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Primitive variable declaration doubts

saloni jhanwar
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Joined: Feb 09, 2012
Posts: 583

I've confusion, when i compile them there is no error so what is sense of these two versions of data types ,now java is sucking me
Can anyone tell differences between them ?


Where are the rules ? ,it means i can use anything like that int or Int, char or Char ,Byte or byte, Double or double etc???


Tell the difficulties that i am difficult.
Jelle Klap
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Joined: Mar 10, 2008
Posts: 1773
    
    7

The first creates a primitive short with value 7.
The second creates a Short object, using auto-boxing to wrap the literal short value.
Before Java 5 the second appraoch would fail, and you would have to use the Short constructor that takes a primitive short.
As of Java 5 the second auto-boxing approach is equivalent to Short.valueOf(7) (this overload of valueOf was also added in Java 5).


Build a man a fire, and he'll be warm for a day. Set a man on fire, and he'll be warm for the rest of his life.
Anayonkar Shivalkar
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Joined: Dec 08, 2010
Posts: 1509
    
    5

The difference is 'short' is a primitive data type whereas 'Short' is a class - which wraps primitive 'short'.

I'm not sure, but the only reason to (now) maintain primitive data types is backward compatibility and (perhaps) low memory footprint.

I hope this helps.


Regards,
Anayonkar Shivalkar (SCJP, SCWCD, OCMJD, OCEEJBD)
saloni jhanwar
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Joined: Feb 09, 2012
Posts: 583

Jelle Klap wrote:The first creates a primitive short with value 7.
The second creates a Short object, using auto-boxing to wrap the literal short value.
Before Java 5 the second appraoch would fail, and you would have to use the Short constructor that takes a primitive short.
As of Java 5 the second auto-boxing approach is equivalent to Short.valueOf(7) (this overload of valueOf was also added in Java 5).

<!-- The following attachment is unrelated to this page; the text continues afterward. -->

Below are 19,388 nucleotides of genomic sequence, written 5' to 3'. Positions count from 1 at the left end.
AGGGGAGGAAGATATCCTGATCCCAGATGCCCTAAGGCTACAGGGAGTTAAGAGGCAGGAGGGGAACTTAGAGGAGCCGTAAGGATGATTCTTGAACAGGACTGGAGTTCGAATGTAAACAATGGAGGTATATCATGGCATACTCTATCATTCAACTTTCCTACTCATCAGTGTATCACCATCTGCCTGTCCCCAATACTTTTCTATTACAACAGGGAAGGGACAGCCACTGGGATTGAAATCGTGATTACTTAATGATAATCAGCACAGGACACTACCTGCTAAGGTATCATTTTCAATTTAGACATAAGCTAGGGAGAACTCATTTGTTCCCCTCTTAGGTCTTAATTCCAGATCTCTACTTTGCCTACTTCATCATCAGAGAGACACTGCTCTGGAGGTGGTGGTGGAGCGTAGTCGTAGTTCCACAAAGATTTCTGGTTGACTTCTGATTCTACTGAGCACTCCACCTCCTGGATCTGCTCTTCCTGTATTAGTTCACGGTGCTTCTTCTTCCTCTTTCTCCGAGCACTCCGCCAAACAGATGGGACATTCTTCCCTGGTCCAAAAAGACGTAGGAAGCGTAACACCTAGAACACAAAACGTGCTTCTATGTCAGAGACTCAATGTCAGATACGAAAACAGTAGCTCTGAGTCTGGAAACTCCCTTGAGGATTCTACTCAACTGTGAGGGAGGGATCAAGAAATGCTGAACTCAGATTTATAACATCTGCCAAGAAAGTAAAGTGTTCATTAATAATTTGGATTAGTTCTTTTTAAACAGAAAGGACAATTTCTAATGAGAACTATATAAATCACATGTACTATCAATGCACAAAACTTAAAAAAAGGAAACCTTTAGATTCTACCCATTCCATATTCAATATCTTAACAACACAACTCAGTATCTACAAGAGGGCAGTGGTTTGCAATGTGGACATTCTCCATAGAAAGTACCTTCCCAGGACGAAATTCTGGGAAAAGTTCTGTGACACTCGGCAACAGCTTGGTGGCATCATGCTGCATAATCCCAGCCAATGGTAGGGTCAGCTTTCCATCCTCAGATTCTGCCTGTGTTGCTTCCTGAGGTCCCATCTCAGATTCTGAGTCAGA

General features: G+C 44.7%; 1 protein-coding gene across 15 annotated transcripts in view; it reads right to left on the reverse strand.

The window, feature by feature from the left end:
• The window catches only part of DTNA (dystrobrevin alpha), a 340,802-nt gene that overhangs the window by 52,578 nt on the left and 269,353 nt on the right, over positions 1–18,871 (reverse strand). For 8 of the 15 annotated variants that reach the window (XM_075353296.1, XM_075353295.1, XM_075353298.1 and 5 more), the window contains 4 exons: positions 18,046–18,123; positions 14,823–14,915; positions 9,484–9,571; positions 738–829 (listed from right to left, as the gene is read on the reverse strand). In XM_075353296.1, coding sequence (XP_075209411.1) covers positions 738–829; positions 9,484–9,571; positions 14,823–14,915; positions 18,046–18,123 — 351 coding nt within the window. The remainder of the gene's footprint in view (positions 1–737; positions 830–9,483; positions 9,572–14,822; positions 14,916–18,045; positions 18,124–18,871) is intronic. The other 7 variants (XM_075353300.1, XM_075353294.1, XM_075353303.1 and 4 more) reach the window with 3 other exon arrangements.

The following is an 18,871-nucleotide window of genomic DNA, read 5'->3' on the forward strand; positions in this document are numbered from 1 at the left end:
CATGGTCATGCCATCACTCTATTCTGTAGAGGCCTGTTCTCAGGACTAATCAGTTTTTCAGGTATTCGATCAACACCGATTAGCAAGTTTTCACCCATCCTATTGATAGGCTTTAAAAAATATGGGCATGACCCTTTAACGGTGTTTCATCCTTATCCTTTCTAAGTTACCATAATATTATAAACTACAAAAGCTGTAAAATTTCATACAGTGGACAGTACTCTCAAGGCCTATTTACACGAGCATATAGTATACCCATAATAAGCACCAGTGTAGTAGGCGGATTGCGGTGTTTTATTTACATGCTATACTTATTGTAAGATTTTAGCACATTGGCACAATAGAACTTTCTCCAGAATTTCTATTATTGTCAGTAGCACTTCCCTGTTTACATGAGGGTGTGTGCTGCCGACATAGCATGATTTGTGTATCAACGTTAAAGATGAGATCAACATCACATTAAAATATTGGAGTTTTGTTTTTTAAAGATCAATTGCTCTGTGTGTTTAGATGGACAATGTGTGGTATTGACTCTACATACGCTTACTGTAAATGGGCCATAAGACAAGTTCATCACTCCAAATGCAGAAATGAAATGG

Thanks Jelle but i m not getting this

Where are the rules ? ,it means i can use anything like that int or Int, char or Char ,Byte or byte, Double or double etc???
Anayonkar Shivalkar
Bartender

Joined: Dec 08, 2010
Posts: 1509
    
    5

Jelle Klap wrote:As of Java 5 the second auto-boxing approach is equivalent to Short.valueOf(7)

Is it so? I thought it is
saloni jhanwar
Ranch Hand

Joined: Feb 09, 2012
Posts: 583

Anayonkar Shivalkar wrote:The difference is 'short' is a primitive data type whereas 'Short' is a class - which wraps primitive 'short'.

I'm not sure, but the only reason to (now) maintain primitive data types is backward compatibility and (perhaps) low memory footprint.

I hope this helps.


Thanks Anayonkar if Short is class then what is short ? method or something else ?
Anayonkar Shivalkar
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Joined: Dec 08, 2010
Posts: 1509
    
    5

You are welcome.

saloni jhanwar wrote:if Short is class then what is short ? method or something else ?

No. Its just a primitive data type. A primitive data type is predefined by language and is treated as a reserved keyword.

On another note, wrapper class for int is Integer (not Int).

I hope this helps.
saloni jhanwar
Ranch Hand

Joined: Feb 09, 2012
Posts: 583

Anayonkar Shivalkar wrote:You are welcome.

saloni jhanwar wrote:if Short is class then what is short ? method or something else ?

No. Its just a primitive data type. A primitive data type is predefined by language and is treated as a reserved keyword.

On another note, wrapper class for int is Integer (not Int).

I hope this helps.


Thanks, please tell me wrapper classes for other primitives also like for boolean,char,byte,double,float and long.
Jelle Klap
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Joined: Mar 10, 2008
Posts: 1773
    
    7

Anayonkar Shivalkar wrote:
Jelle Klap wrote:As of Java 5 the second auto-boxing approach is equivalent to Short.valueOf(7)

Is it so? I thought it is


No boxing uses the valueOf() / xxxValue() pairs.
You can check this yourself using javap to dissasamble a .class file.
For instance:


Yields the following byte code using javap:
Anayonkar Shivalkar
Bartender

Joined: Dec 08, 2010
Posts: 1509
    
    5

Wrapper classes names are same as primitive data types - just first letter is capital (e.g. Boolean, Float).

Exceptions : Integer for int and Character for char.
saloni jhanwar
Ranch Hand

Joined: Feb 09, 2012
Posts: 583

Anayonkar Shivalkar wrote:Wrapper classes names are same as primitive data types - just first letter is capital (e.g. Boolean, Float).

Exceptions : Integer for int and Character for char.


Thanks Anayonkar
saloni jhanwar
Ranch Hand

Joined: Feb 09, 2012
Posts: 583

Wrapper class is a wrapper around a primitive data type. It represents primitive data types in their corresponding class instances e.g. a boolean data type can be represented as a Boolean class instance. All of the primitive wrapper classes in Java are immutable i.e. once assigned a value to a wrapper class instance cannot be changed further.

Following table lists the primitive types and the corresponding wrapper classes:

Primitive Wrapper
---------------------------------
boolean java.lang.Boolean
byte java.lang.Byte
char java.lang.Character
double java.lang.Double
float java.lang.Float
int java.lang.Integer
long java.lang.Long
short java.lang.Short
void java.lang.Void
Anayonkar Shivalkar
Bartender

Joined: Dec 08, 2010
Posts: 1509
    
    5

Jelle Klap wrote:boxing uses the valueOf() / xxxValue() pairs.
You can check this yourself using javap to dissasamble a .class file.

Thank you (I should've checked it btw)
 
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